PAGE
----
The exhibition Meroe, an empire on the Nile, at the Louvre

The Louvre museum offers an exhibition on a little-known civilization, the Meroitic Empire, or Meroe. The opportunity to get to know this original culture, whose heart is in present-day Sudan, and which was a crossroads of Egyptian, Greek, Roman and African civilizations.

The so-called Meroe civilization

The name Meroe comes from the capital of an empire that occupied a huge territory from Philae (in southern Egypt) to Khartoum, between the 3rd century BC and the 4th century AD. It is called Kush in biblical texts and Ethiopia by the Greeks and Romans. Its capital, Meroe, is located in present-day Sudan, south of the Sixth Cataract of the Nile, about 200 km north of Khartoum.

We speak of "the island of Meroe" to define the city, the region and the empire. The latter would have been founded around 270 BC by King Arkamani I. The territory of the Empire of Meroe extended up to 1500 km along the Nile, with a golden age during the reign of Natakamani and Amanitore, around AD 50. During its long history, Meroe was in contact with Hellenized Egypt, then Rome (with which it had a conflict under Augustus, between 25 and 21 BC), and even Byzantium until its early disappearance. of the 5th century (last known inscription in Meroitic) under the blows of the Nubian and Ethiopian kingdoms (Axum). This is immediately noticeable in its art and culture in general, a mixture of all these civilizations with local, African characteristics. We thus find specific regional deities, but also Egyptian gods (Amon, Isis and Osiris) and even Greek (Dionysus in particular).

Another characteristic of this Meroe civilization is its own writing. From the 2nd century BC, a specific writing appears, composed of 23 characters in two forms, cursive (from the demotic, an Egyptian cursive from the end of the 1st millennium BC) and hieroglyphic. Its decryption was carried out in 1911 by Egyptologist Francis Llewellyn Griffith, but if this language can be read for a century, it cannot yet be translated!

Finally, in the political domain, one of the originalities of Meroe is the coming to power from the 1st century AD of queens, the candaces, with among the best known Amanirénas who opposed Augustus, as well as Amanishakheto.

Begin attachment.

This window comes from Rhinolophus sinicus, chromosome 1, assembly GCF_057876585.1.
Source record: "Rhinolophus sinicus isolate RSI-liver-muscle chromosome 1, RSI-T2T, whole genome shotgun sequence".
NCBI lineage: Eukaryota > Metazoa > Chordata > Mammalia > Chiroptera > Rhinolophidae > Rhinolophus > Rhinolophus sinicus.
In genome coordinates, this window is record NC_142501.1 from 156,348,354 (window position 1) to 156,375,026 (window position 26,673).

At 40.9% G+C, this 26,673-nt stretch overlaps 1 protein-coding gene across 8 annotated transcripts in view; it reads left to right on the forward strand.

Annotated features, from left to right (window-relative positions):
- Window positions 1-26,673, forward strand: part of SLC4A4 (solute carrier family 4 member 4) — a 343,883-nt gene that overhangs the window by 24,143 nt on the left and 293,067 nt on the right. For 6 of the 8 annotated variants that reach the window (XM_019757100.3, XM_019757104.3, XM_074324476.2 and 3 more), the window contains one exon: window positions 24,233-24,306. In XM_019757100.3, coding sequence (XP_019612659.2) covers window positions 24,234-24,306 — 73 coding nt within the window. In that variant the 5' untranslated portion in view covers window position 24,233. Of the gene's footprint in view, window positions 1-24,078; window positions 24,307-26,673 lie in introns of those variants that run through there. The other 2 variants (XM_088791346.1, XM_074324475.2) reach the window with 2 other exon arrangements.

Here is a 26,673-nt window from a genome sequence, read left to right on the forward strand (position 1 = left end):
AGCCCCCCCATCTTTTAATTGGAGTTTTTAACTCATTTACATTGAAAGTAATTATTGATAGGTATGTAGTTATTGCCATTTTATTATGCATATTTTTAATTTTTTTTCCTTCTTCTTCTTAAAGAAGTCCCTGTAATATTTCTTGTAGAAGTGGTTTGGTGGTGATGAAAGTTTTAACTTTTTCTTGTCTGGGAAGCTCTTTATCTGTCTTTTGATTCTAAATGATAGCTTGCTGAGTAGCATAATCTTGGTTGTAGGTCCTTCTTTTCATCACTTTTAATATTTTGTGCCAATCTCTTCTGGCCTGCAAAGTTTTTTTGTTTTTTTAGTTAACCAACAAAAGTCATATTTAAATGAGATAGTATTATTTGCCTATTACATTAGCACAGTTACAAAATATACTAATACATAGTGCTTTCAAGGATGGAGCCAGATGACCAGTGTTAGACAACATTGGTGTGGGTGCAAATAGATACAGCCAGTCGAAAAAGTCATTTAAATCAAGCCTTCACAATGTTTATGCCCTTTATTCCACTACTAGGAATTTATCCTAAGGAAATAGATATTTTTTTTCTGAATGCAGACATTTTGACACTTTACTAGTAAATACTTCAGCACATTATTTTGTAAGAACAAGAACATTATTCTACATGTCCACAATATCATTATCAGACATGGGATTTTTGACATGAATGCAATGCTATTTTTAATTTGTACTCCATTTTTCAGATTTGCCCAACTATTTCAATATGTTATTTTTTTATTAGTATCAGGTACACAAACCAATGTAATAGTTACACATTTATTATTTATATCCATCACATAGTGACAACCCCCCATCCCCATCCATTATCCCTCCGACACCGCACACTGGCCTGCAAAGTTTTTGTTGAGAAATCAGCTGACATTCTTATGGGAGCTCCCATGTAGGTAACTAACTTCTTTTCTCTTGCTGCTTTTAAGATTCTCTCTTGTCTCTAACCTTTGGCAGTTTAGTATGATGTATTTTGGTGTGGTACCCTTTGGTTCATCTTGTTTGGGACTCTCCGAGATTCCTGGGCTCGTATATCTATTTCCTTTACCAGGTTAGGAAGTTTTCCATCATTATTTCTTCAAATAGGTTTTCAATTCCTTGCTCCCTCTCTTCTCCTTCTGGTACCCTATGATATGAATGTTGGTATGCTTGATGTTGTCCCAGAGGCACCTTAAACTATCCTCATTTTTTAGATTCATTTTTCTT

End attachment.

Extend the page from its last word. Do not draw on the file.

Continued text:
The Méroé exhibition at the Louvre

Entitled "Meroe, an empire on the Nile", this exhibition will be held until September 6, 2010 at the Louvre. It is made up of around two hundred works, mostly from the Khartoum Museum around themes of daily life, political power and cults. A part also concerns the archeology of Meroe, which still continues today when it began in the 19th century with Frédéric Cailliaud.

The exhibition, small in size, is very pleasant and clear and allows you to discover this curious and original civilization, too little known, and which has not yet revealed all its riches and its secrets. Some pieces are remarkable (such as the famous archer who adorns the exhibition poster), and it is therefore a must-see, a constructive detour when visiting the Richelieu wing of the Louvre.

For further

- Mr. BAUD, Meroe an empire on the Nile, Officina Libraria, 2010: this is the very beautiful catalog of the exhibition.

- "Meroe, an empire on the Nile on the borders of multiple cultures", Archeology records, special issue, 18.

- By Cyril Aldred, François Daumas, Christiane Desroches-Nobleccourt, Jean Leclant, Egypt of twilight: From Tanis to Meroe: 1070 BC - 4th century AD. Gallimard, 2009.

Video: 48 Hours in Sudan 2018: Pyramids, Dervishes, and UNESCO Sites! (September 2021).